Tech giant Apple Inc. has said that it will now let “reader” apps, like Netflix, Kindle, and Spotify, directly link their users to their own sites on the web in order to sign up, allowing them to potentially maneuver around Apple’s in-app payment method.
Interestingly, as of now, the apps that have been allowed to do so are only those that already carry out a major chunk of their signing up processes away from the App Store, in a bid to cut back on the hefty 30 percent commission that the tech giant makes on such transactions.
A Change In App Review
Apple issued a press release regarding the move, claiming that it will bring to a close a probe by the Japan Fair Trade Commission (JTFC). Moreover, the concession is reportedly only applicable to the so-called “reader apps” for now. This category was put in place by Apple a while ago, in a bid to allow apps like Netflix and Hulu to have their users on Apple sign in through their existing accounts, instead of signing up through the App Store for a new subscription. This meant that these users wouldn’t have to pay any subscription fees (unless they go premium, that his), of which, a large amount is already cut by Apple itself.
The agreement has since been confirmed by the JTFC as well, saying that following the move, Apple will no longer be in contravention of the Antimonopoly Act. This finally puts to rest a probe that the agency has been carrying out into Apple’s functioning since 2016. The JTFC has also revealed that Apple will be providing it with yearly reports on the status of app view transparency, for the next three years, after having proposed to change its app review guidelines.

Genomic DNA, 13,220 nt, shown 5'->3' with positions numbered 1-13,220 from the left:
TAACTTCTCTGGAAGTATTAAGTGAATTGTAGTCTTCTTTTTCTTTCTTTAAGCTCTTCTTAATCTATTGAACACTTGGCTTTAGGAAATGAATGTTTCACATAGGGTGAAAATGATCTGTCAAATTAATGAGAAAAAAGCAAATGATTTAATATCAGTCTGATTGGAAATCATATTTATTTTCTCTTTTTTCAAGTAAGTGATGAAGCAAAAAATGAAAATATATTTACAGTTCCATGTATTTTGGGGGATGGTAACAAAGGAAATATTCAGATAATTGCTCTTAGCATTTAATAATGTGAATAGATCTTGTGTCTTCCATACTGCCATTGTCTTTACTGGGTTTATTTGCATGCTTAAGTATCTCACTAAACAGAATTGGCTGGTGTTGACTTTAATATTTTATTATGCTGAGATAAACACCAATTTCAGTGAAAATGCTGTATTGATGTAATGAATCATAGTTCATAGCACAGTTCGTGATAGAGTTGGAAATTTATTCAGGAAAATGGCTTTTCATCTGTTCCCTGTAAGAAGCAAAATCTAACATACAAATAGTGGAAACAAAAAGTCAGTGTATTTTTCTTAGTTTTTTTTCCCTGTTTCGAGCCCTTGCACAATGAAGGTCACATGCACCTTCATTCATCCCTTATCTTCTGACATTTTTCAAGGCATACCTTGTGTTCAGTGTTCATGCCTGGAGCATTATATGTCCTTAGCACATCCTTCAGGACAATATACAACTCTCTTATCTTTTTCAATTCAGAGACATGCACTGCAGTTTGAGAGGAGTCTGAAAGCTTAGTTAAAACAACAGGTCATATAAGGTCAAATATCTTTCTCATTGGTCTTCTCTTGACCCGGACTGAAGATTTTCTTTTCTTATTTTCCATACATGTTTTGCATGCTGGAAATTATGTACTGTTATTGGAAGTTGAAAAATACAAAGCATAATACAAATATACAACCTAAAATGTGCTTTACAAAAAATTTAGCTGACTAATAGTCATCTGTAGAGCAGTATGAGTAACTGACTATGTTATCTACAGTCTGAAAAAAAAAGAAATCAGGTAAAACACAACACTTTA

This would be a (albeit small) step away from the current situation, where Netflix and Spotify don’t let users sign up through the app at all. Only a sign-in page is provided, with no link to the website. Amazon Kindle, on the other hand, does let users create a new Amazon account, but doesn’t allow for purchasing books through the app unless you have a subscription.
Apple says that reader apps will only be able to provide a single link to their website on the app. Nevertheless, the company will help these applications protect their users while redirecting them to external websites.
Only For Those Apps That Don’t Bring In Profits?
Apple has also apparently redefined its understanding of what makes a “reader app.” The company had earlier said that such apps “may” allow users to gain access to content purchased previously, its new press release asserts that no “in-app digital goods and services” are up for purchase through reader apps.
As such, seeing as how the new concession is only applicable to reader apps, one may note that it is, in fact, being provided to only those apps that don’t bring in any major in-app commissions to Apple anyway.
An example of the same can be Spotify, which has always been a vocal critic of the iPhone-maker’s ways. Following the news, Spotify CEO Daniel Ek took to Twitter to say that the move by Apple is only “a step in the right direction.”
Tech giant Apple Inc. has said that it will now let “reader” apps link their users to their own sites on the web in order to sign u